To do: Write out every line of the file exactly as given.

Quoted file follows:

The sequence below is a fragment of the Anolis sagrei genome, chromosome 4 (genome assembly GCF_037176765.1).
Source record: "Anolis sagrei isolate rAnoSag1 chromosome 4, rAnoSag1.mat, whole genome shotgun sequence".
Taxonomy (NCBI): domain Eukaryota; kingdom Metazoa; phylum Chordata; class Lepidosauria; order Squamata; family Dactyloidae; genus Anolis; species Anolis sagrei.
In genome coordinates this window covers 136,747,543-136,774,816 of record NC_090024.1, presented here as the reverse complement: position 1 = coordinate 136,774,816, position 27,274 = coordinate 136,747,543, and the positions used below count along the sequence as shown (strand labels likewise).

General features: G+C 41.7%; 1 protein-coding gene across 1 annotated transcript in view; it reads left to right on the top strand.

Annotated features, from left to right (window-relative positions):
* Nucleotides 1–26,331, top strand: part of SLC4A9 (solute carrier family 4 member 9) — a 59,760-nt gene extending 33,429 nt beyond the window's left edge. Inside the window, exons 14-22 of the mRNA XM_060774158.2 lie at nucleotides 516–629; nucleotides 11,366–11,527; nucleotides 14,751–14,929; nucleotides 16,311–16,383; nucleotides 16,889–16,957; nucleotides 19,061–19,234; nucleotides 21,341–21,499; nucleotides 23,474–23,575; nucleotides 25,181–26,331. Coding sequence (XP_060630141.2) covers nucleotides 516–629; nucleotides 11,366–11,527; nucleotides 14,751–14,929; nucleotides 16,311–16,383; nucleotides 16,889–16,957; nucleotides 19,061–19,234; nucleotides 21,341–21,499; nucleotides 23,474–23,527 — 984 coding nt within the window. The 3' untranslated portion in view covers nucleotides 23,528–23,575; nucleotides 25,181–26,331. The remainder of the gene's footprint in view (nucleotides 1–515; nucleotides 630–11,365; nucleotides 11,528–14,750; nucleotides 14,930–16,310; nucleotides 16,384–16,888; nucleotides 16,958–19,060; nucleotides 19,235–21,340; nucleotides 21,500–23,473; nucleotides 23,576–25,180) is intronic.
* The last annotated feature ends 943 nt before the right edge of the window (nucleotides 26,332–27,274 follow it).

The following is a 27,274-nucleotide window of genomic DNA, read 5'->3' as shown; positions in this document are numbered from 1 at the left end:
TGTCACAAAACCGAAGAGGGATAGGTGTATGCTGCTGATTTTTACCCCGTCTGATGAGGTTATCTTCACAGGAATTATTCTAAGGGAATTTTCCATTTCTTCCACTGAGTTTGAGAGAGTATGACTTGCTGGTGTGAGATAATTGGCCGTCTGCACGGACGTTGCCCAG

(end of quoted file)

The sequence below is a fragment of the Anolis sagrei genome, chromosome 4 (genome assembly GCF_037176765.1).
Source record: "Anolis sagrei isolate rAnoSag1 chromosome 4, rAnoSag1.mat, whole genome shotgun sequence".
Taxonomy (NCBI): domain Eukaryota; kingdom Metazoa; phylum Chordata; class Lepidosauria; order Squamata; family Dactyloidae; genus Anolis; species Anolis sagrei.
In genome coordinates this window covers 136,747,543-136,774,816 of record NC_090024.1, presented here as the reverse complement: position 1 = coordinate 136,774,816, position 27,274 = coordinate 136,747,543, and the positions used below count along the sequence as shown (strand labels likewise).

General features: G+C 41.7%; 1 protein-coding gene across 1 annotated transcript in view; it reads left to right on the top strand.

Annotated features, from left to right (window-relative positions):
* Nucleotides 1–26,331, top strand: part of SLC4A9 (solute carrier family 4 member 9) — a 59,760-nt gene extending 33,429 nt beyond the window's left edge. Inside the window, exons 14-22 of the mRNA XM_060774158.2 lie at nucleotides 516–629; nucleotides 11,366–11,527; nucleotides 14,751–14,929; nucleotides 16,311–16,383; nucleotides 16,889–16,957; nucleotides 19,061–19,234; nucleotides 21,341–21,499; nucleotides 23,474–23,575; nucleotides 25,181–26,331. Coding sequence (XP_060630141.2) covers nucleotides 516–629; nucleotides 11,366–11,527; nucleotides 14,751–14,929; nucleotides 16,311–16,383; nucleotides 16,889–16,957; nucleotides 19,061–19,234; nucleotides 21,341–21,499; nucleotides 23,474–23,527 — 984 coding nt within the window. The 3' untranslated portion in view covers nucleotides 23,528–23,575; nucleotides 25,181–26,331. The remainder of the gene's footprint in view (nucleotides 1–515; nucleotides 630–11,365; nucleotides 11,528–14,750; nucleotides 14,930–16,310; nucleotides 16,384–16,888; nucleotides 16,958–19,060; nucleotides 19,235–21,340; nucleotides 21,500–23,473; nucleotides 23,576–25,180) is intronic.
* The last annotated feature ends 943 nt before the right edge of the window (nucleotides 26,332–27,274 follow it).

The following is a 27,274-nucleotide window of genomic DNA, read 5'->3' as shown; positions in this document are numbered from 1 at the left end:
TGTCACAAAACCGAAGAGGGATAGGTGTATGCTGCTGATTTTTACCCCGTCTGATGAGGTTATCTTCACAGGAATTATTCTAAGGGAATTTTCCATTTCTTCCACTGAGTTTGAGAGAGTATGACTTGCTGGTGTGAGATAATTGGCCGTCTGCACGGACGTTGCCCAG